Statins are a widely prescribed class of medications with known adverse effects on muscles, usually mild. We recently described novel autoantibodies that recognize ∼200-kd and ∼100-kd proteins associated with autoimmune myopathy and statin use (9). In the present study, we demonstrated a plausible causal link between statin exposure and this distinct form of IMNM through identification of the autoantigen as HMGCR. Immunoprecipitation assays demonstrated the specificity of the autoantibodies for the carboxy-terminus of this enzyme, while competition experiments confirmed that anti-HMGCR autoantibodies immunoprecipitated both HMGCR and the ∼200-kd protein. The larger protein may be an associated protein or a multimer of HMGCR. The latter possibility is supported by other studies showing that HMGCR can be immunoprecipitated as a 97-kd monomer and as a ∼200-kd dimer (18).

Having identified HMGCR as the relevant autoantigen, we developed an ELISA to rapidly screen patient sera. Using this ELISA, we found the prevalence of anti-HMGCR autoantibodies to be 6% among patients with suspected myopathy who presented to the Johns Hopkins Myositis Center. Extending our previous studies, we found that anti-HMGCR autoantibodies are preferentially found in patients with a necrotizing myopathy on muscle biopsy and were not found in patients with IBM, DM, or normal controls (9). Thus, anti-HMGCR autoantibodies are one of the most frequent autoantibodies in our cohort, second only to anti–Jo-1 (19). Since necrotizing myopathy is not always immune mediated, the detection of anti-HMGCR by ELISA may be diagnostically helpful for the identification of patients with this form of IMNM, the majority of whom respond to immunosuppressive therapy (9).

Among the 45 anti-HMGCR–positive patients, one had Jo-1–positive antisynthetase syndrome (2.2%), and another had scleroderma with anti–PM-Scl autoantibodies (2.2%). Therefore, as with other forms of autoimmune muscle disease, patients with anti-HMGCR autoantibodies may, in rare cases, have an overlap syndrome with another connective tissue disease.

Importantly, we have demonstrated that muscle expression of HMGCR is increased with statin exposure (11), as well as in regenerating muscle cells marked by NCAM expression. This suggests that immune-mediated muscle damage initiated in the presence of statins and associated with anti-HMGCR autoantibodies may be sustained even after the statin is discontinued, through persistently increased HMGCR expression associated with muscle repair.

Since most patients taking statins do not develop an immune-mediated myopathy, other factors, including genetic susceptibility, must also play a role. The most common genetic factor predisposing patients to self-limited statin myopathy is the presence of the rs4149056 C allele, which accounts for up to 60% of statin myopathies in patients taking 80 mg of simvastatin daily (15). This polymorphism most likely increases the risk of myopathy by decreasing the hepatic uptake of statins by the OATP-1B1 transporter. However, this genetic alteration was not overrepresented in anti-HMGCR–positive patients, suggesting that other genetic susceptibilities or environmental coexposures are required for the development of the autoimmune response.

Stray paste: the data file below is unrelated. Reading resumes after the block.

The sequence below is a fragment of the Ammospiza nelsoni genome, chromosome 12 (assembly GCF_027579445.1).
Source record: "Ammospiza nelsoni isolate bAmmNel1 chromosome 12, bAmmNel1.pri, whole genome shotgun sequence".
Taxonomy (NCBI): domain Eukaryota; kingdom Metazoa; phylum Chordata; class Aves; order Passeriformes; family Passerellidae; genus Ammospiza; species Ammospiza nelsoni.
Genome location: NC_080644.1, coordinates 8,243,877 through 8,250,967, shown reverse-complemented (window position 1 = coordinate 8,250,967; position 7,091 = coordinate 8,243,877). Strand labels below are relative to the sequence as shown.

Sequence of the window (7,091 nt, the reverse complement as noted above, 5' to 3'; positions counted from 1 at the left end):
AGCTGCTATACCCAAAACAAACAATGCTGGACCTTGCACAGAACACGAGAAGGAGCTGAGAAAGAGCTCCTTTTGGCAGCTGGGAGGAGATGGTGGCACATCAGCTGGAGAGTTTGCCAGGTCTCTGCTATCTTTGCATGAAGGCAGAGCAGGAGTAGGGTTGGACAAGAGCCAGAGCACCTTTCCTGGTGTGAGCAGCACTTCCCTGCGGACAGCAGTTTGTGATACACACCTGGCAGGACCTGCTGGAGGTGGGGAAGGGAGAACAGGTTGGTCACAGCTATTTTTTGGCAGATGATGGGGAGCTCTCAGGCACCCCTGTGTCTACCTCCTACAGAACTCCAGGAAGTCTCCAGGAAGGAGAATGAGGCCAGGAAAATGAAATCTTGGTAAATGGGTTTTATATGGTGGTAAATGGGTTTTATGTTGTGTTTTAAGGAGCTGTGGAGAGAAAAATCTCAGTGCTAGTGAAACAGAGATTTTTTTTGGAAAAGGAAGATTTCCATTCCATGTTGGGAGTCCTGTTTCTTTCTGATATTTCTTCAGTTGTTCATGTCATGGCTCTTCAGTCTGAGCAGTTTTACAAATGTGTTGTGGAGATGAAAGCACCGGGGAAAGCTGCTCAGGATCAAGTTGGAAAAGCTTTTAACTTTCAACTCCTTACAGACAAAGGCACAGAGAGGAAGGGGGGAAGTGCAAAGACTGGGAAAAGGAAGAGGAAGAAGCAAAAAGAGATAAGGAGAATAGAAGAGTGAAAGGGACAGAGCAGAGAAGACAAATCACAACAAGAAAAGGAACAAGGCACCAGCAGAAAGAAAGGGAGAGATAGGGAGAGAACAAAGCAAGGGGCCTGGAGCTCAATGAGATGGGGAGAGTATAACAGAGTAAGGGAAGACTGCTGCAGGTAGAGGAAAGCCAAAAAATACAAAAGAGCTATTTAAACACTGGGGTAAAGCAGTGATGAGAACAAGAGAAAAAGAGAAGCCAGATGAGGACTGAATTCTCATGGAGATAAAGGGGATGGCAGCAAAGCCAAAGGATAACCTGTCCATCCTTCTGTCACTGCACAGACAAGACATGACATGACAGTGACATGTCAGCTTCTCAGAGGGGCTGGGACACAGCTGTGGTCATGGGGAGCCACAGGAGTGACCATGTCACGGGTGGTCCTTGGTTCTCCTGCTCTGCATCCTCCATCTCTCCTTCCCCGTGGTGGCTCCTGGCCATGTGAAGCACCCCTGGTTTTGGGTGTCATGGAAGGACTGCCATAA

Interestingly, 33% of the anti-HMGCR–positive patients had not previously taken statins. Although these patients were younger at the time of disease onset and had higher CK levels, they also had an apparently immune-mediated myopathy and were otherwise indistinguishable from those with statin exposure. We hypothesize that other genetic and/or environmental factors may cause high levels of HMGCR expression in these patients.

Because our clinic patients are referred with weakness and other prominent features of myopathy, this study does not address how prevalent anti-HMGCR autoantibodies are among patients taking statins who have milder symptoms. However, we did identify one anti-HMGCR–positive patient with persistent statin-induced myalgias who had no other compelling clinical evidence of myopathy. This suggests that an autoimmune response may also be associated with low-grade myopathic symptoms in some patients. Future studies will determine how frequently patients with self-limited statin myopathy and statin-induced myalgias develop anti-HMGCR autoantibodies.

AUTHOR CONTRIBUTIONS

All authors were involved in drafting the article or revising it critically for important intellectual content, and all authors approved the final version to be published. Dr. Mammen had full access to all of the data in the study and takes responsibility for the integrity of the data and the accuracy of the data analysis.

Study conception and design. Mammen, Chung, Christopher-Stine, A. Rosen, Casciola-Rosen.

Acquisition of data. Mammen, Chung, Christopher-Stine, P. Rosen, Casciola-Rosen.

Analysis and interpretation of data. Mammen, Chung, P. Rosen, A. Rosen, Doering, Casciola-Rosen.

Acknowledgements

We thank Dr. Jennifer Mammen for editing the manuscript, Dr. Katherine Pak for technical assistance, and Drs. Thomas Lloyd and Sonye Danoff for enrolling patients.